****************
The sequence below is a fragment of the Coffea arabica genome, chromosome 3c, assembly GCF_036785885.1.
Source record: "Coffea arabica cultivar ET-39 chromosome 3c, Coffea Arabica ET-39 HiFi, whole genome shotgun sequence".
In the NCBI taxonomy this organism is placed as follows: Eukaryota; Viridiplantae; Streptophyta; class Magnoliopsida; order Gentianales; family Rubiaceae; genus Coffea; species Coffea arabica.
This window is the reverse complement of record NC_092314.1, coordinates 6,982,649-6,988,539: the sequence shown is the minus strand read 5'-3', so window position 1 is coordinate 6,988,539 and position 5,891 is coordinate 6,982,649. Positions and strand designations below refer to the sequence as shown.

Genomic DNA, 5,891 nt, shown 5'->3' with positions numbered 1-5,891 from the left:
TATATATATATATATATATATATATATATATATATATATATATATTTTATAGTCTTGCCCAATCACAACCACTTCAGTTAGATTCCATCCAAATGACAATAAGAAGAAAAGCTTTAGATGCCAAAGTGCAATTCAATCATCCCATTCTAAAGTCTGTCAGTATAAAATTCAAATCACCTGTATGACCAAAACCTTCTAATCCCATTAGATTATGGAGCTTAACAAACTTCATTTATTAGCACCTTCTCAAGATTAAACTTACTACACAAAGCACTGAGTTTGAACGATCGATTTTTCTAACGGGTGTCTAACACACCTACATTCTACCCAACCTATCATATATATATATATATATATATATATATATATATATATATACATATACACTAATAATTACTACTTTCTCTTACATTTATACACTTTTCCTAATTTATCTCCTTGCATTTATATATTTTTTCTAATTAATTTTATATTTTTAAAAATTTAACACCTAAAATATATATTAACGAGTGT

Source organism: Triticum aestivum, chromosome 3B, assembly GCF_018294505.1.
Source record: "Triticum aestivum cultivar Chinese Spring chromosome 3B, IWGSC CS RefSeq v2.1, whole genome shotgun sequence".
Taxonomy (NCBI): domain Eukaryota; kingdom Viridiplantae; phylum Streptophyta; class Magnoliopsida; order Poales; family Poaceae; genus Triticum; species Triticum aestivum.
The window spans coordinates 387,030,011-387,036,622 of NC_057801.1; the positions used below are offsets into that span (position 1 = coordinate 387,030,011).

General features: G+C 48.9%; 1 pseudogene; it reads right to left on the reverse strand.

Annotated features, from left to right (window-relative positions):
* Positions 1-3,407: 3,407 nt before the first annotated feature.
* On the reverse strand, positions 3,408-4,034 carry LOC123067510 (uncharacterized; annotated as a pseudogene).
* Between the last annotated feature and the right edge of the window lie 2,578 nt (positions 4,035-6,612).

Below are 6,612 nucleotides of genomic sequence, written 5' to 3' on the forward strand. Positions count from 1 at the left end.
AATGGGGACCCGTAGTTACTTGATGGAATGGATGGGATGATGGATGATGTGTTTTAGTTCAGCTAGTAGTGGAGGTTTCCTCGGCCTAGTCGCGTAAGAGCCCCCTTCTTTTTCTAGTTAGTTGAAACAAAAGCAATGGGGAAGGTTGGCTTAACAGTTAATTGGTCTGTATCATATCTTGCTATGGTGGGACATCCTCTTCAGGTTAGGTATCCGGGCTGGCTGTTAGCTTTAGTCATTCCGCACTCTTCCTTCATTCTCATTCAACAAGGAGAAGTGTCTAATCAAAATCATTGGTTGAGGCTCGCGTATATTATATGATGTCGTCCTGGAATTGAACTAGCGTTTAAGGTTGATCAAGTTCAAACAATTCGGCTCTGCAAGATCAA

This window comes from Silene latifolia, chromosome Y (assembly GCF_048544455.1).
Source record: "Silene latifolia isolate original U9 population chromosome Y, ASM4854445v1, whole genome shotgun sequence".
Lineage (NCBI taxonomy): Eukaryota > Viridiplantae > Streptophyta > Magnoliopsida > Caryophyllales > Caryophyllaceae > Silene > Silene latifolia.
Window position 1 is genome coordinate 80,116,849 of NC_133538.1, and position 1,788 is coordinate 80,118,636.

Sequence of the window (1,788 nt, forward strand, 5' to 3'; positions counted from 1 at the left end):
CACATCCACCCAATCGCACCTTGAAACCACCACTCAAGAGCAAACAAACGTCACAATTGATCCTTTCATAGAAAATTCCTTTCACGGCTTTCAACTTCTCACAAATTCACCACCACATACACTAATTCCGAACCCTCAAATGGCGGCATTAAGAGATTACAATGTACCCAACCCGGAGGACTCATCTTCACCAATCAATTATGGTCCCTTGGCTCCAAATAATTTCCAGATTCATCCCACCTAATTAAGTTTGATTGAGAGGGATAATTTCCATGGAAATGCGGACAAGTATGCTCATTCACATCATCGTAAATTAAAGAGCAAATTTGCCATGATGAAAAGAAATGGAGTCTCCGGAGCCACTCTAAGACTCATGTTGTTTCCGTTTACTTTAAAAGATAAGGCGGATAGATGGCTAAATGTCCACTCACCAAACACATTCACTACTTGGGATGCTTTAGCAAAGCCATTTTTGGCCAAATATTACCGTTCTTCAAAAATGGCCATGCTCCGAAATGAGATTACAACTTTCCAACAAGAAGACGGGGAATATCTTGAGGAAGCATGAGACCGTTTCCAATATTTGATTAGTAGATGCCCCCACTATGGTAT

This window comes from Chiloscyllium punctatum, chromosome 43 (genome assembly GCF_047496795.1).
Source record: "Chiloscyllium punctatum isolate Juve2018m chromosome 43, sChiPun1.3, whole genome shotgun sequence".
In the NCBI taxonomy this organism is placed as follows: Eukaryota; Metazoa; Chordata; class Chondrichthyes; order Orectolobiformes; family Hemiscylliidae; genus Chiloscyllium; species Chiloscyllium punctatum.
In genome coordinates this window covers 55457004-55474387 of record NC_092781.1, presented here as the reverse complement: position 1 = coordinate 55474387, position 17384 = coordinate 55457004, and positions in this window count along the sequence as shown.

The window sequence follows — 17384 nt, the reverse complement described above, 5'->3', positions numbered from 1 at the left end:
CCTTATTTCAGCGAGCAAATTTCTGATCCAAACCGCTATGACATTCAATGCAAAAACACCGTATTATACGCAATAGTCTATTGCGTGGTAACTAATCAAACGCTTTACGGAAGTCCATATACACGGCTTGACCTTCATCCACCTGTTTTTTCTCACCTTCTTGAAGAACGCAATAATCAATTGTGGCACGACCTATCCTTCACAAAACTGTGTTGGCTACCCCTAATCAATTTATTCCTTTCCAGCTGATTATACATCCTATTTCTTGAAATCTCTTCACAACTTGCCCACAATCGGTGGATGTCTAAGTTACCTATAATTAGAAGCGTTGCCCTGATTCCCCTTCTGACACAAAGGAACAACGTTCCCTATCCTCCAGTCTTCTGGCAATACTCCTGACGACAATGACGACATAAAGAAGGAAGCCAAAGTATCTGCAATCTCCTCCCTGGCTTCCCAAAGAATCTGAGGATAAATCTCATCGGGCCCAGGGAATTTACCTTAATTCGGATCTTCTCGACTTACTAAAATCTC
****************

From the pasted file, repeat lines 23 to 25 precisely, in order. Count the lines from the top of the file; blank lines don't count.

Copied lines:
CACATCCACCCAATCGCACCTTGAAACCACCACTCAAGAGCAAACAAACGTCACAATTGATCCTTTCATAGAAAATTCCTTTCACGGCTTTCAACTTCTCACAAATTCACCACCACATACACTAATTCCGAACCCTCAAATGGCGGCATTAAGAGATTACAATGTACCCAACCCGGAGGACTCATCTTCACCAATCAATTATGGTCCCTTGGCTCCAAATAATTTCCAGATTCATCCCACCTAATTAAGTTTGATTGAGAGGGATAATTTCCATGGAAATGCGGACAAGTATGCTCATTCACATCATCGTAAATTAAAGAGCAAATTTGCCATGATGAAAAGAAATGGAGTCTCCGGAGCCACTCTAAGACTCATGTTGTTTCCGTTTACTTTAAAAGATAAGGCGGATAGATGGCTAAATGTCCACTCACCAAACACATTCACTACTTGGGATGCTTTAGCAAAGCCATTTTTGGCCAAATATTACCGTTCTTCAAAAATGGCCATGCTCCGAAATGAGATTACAACTTTCCAACAAGAAGACGGGGAATATCTTGAGGAAGCATGAGACCGTTTCCAATATTTGATTAGTAGATGCCCCCACTATGGTAT

This window comes from Chiloscyllium punctatum, chromosome 43 (genome assembly GCF_047496795.1).
Source record: "Chiloscyllium punctatum isolate Juve2018m chromosome 43, sChiPun1.3, whole genome shotgun sequence".